A new single point mooring system platform for floating wind turbines that features many unique properties has received funding from the EU Commission Horizon 2020 writes Dag Pike.
The PivotBuoy is a consortium of nine partners which is led by X1 Wind who plan to deploy a prototype of their PivotBuoy at a test site at the Oceanic Platform of the Canary Islands (PLOCAN). The consortium will integrate a part-scale prototype of the PivotBuoy into a downwind floating wind platform designed by X1 Wind at the test site.
A spokesperson for X1 Wind said, “The plans are to have the system installed by 2020, and to have other innovations relating to the assembly and installation which will also be validated. The project will officially start on 1 April and will last for 36 months.”
The PivotBuoy is a unique mooring system that allows a ‘platform attached to it to ‘weather vane’, thus maintaining the position of the turbine in relation to the wind direction. This keeps the turbine blades in position downwind and removes the need for a rotating turbine mounting. The turbine itself is mounted on a triangular lattice structure. Once proven, the technology claims to be able to reduce platform weight by as much as 80 per cent and costs by 50 per cent, savings that should help make floating wind competitive.
The project aims to validate the benefits of the PivotBuoy system and other key innovations to reduce installation, operation and maintenance costs, paving the path to achieve €50/MWh in commercial-scale wind farms.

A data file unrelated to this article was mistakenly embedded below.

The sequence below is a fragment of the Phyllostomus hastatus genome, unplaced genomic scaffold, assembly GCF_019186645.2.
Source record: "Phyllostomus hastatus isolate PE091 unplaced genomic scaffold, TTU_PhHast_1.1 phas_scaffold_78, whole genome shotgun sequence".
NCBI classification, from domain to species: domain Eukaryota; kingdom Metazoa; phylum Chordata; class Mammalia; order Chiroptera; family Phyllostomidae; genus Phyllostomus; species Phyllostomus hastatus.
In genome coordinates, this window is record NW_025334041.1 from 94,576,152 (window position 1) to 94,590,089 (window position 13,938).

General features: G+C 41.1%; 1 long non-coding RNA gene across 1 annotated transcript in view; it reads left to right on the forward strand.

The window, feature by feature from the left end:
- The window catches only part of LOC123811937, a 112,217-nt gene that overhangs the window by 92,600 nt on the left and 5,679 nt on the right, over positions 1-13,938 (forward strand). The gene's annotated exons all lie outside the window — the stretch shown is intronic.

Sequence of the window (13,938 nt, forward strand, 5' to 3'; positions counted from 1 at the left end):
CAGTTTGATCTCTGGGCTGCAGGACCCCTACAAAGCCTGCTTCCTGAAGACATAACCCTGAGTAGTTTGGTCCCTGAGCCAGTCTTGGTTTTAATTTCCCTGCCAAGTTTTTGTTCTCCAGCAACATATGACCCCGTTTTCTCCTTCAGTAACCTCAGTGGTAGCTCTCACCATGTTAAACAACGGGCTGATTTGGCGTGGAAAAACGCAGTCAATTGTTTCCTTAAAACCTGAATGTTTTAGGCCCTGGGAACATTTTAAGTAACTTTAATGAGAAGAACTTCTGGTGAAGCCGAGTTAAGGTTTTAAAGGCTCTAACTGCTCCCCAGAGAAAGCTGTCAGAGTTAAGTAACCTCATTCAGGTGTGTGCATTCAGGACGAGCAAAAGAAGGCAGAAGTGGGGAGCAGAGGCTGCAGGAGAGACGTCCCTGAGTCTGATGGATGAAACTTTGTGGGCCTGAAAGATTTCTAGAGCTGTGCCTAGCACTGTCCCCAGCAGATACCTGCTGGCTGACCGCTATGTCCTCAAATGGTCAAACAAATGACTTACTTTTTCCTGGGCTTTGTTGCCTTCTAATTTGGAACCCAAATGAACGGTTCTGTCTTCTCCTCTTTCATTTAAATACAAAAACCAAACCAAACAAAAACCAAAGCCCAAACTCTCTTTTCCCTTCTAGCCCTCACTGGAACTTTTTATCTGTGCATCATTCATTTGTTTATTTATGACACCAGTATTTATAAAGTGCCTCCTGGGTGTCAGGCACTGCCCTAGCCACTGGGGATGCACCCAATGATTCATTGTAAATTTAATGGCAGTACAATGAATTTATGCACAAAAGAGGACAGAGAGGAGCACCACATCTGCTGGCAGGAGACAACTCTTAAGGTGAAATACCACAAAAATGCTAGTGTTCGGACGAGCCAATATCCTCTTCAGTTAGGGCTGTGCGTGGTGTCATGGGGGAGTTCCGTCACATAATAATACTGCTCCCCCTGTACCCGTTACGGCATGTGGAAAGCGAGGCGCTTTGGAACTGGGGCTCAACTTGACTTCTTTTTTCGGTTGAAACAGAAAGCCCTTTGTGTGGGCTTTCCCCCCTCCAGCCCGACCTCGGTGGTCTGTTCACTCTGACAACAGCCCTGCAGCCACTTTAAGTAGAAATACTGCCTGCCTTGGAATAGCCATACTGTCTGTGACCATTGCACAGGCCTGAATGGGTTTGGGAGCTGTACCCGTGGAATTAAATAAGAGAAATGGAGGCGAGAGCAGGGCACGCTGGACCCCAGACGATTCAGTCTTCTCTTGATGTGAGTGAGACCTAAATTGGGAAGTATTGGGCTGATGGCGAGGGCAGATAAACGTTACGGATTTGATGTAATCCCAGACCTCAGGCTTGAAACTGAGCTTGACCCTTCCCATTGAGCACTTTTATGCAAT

First backed by EIT InnoEnergy, Europe’s sustainable energy innovation engine, the platform can operate at an increased water depth, compared to other floating solutions, opening up hundreds of sites, which were previously technically or commercially inaccessible, according to X1 Wind. The system is said to combine advantages of Single Point Mooring systems (SPM) with those of Tension-Leg Platform systems (TLP) and a more efficient downwind structural design, enabling a radical weight reduction in floating wind structures compared to current spar and semi-submersible systems.
Alex Raventos, the CEO at X1 Wind, commented “In the last decade, a number of prototypes have successfully proven floating wind is technically feasible, but costs need to be reduced by at least 50%.”